Dr. Rodney Ewing, an internationally known authority on the management of radioactive waste and its environmental impact, will be on campus next week as the 2007 McMaster Visiting Scientist.
Ewing has identified and been granted a patent for the development of a highly durable material that immobilizes nuclear waste and makes its storage less hazardous.
During his visit to campus, students and faculty will have the opportunity to meet with him and attend his lecture on “The Nuclear Fuel Cycle vs. the Carbon Cycle: Plutonium vs. Carbon” at 4 p.m. Oct. 2 in 206 Bowen-Thompson Student Union. The event is open to the public and will be followed by a reception.
Ewing, the Donald R. Peacor Collegiate Professor of Geological Sciences, the William Kerr Professor of Nuclear Engineering and Radiological Sciences and a professor of materials science and engineering at the University of Michigan, has authored or co-authored more than 500 research publications and is a founding editor of Elements magazine. He has worked as a scientist in the United States, Europe, Israel, Japan, Denmark and Russia.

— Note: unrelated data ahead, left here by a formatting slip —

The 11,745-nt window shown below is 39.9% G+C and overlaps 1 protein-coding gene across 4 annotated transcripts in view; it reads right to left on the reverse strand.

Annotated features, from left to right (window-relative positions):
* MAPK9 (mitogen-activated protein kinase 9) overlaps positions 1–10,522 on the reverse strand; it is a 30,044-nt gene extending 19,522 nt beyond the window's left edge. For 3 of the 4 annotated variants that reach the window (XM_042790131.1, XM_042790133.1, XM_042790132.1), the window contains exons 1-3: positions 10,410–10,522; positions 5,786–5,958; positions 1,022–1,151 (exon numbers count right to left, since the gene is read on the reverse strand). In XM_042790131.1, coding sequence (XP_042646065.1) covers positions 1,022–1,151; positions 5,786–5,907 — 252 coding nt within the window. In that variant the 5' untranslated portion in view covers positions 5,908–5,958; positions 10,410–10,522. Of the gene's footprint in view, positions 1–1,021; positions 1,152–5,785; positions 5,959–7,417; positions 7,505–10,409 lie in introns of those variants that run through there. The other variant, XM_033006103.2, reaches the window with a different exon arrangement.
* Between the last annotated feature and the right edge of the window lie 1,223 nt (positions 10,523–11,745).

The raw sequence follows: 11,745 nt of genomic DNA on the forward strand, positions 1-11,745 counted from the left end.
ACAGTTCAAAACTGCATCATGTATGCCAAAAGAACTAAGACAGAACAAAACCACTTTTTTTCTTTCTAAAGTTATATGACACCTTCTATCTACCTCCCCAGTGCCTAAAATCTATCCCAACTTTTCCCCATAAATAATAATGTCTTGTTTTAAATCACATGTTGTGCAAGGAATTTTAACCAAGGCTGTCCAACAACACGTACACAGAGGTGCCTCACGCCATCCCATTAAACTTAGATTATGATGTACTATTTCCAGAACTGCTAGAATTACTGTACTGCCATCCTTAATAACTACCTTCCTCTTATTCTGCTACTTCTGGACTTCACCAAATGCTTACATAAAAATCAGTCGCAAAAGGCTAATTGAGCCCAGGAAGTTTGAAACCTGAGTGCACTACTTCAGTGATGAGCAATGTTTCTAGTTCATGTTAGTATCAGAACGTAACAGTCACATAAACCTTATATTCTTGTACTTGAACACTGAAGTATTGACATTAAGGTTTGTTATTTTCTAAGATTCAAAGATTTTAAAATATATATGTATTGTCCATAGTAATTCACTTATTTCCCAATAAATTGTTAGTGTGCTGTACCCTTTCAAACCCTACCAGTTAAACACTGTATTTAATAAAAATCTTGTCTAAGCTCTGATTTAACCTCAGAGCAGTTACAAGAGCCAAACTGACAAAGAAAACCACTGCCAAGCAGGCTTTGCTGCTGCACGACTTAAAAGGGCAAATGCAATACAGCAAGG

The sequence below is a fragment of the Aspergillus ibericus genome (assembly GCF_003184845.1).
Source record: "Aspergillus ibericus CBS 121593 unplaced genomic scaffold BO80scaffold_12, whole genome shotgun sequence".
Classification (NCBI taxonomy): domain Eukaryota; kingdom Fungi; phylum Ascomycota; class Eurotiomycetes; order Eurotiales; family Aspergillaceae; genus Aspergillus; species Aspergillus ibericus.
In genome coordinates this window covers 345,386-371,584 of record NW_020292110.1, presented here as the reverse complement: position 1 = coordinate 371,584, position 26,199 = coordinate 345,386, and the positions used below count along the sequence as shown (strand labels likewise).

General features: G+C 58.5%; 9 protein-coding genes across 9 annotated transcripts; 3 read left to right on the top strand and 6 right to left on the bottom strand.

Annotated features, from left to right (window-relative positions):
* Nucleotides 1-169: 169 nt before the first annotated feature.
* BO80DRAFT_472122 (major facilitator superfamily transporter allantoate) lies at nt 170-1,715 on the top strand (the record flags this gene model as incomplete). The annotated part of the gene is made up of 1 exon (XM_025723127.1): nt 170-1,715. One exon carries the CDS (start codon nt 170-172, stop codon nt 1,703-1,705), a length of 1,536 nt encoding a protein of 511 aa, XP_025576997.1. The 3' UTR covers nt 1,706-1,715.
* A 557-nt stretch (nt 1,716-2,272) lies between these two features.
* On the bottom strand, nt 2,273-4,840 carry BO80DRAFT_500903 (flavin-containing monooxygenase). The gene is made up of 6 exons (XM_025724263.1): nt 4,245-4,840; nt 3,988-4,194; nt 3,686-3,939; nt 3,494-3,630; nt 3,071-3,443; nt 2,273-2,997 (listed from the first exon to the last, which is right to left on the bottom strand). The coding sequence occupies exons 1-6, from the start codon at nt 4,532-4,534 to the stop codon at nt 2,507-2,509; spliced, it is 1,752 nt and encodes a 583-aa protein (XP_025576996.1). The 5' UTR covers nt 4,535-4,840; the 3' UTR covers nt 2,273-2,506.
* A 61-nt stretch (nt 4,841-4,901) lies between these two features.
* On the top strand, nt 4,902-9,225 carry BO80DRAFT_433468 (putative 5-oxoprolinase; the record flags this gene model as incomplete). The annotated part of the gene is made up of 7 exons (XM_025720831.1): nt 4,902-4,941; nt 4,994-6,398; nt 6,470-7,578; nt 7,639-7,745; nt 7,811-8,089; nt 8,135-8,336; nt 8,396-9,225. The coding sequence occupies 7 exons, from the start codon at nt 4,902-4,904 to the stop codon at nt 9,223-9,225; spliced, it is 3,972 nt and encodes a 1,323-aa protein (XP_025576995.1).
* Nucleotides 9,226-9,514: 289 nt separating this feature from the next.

About 17 percent of the world’s electricity is provided by nuclear power, which has only a modest impact on global carbon emissions, according to Ewing. In order to make a significant and timely impact on those emissions, most analyses suggest that carbon-free sources, such as nuclear power, would have to expand total energy production by factors of three to 10 by 2050. An increase on this scale has important implications for the production of nuclear waste and the potential for the diversion of fissile material, Ewing says.
Already, nuclear energy and weapons programs have created more than 1,500 metric tons of plutonium. Each year the amount grows because of international efforts to reduce dependency on fossil fuel. Ewing’s work toward the development of a material that will minimize the dangers of storing excess plutonium has received international attention.
His work has been supported by U.S. funding agencies, the European Union and NATO as well as sources in Sweden, Germany, Australia and Japan.
He has received the Danna Medal of the Mineralogical Association of Canada, a Guggenheim Fellowship and the Lomonosov Gold Medal of the Russian Academy of Sciences. He is a two-time winner of the Hawley Medal of the Mineralogical Association of Canada.
The McMaster Visiting Scientist program is underwritten by a $250,000 endowment funded by Helen and the late Harold McMaster. The longtime BGSU benefactors, from Perrysburg, funded the interdisciplinary program to bring eminent scholars or practitioners from the fields of chemistry, biology, geology, physics or astronomy to the University.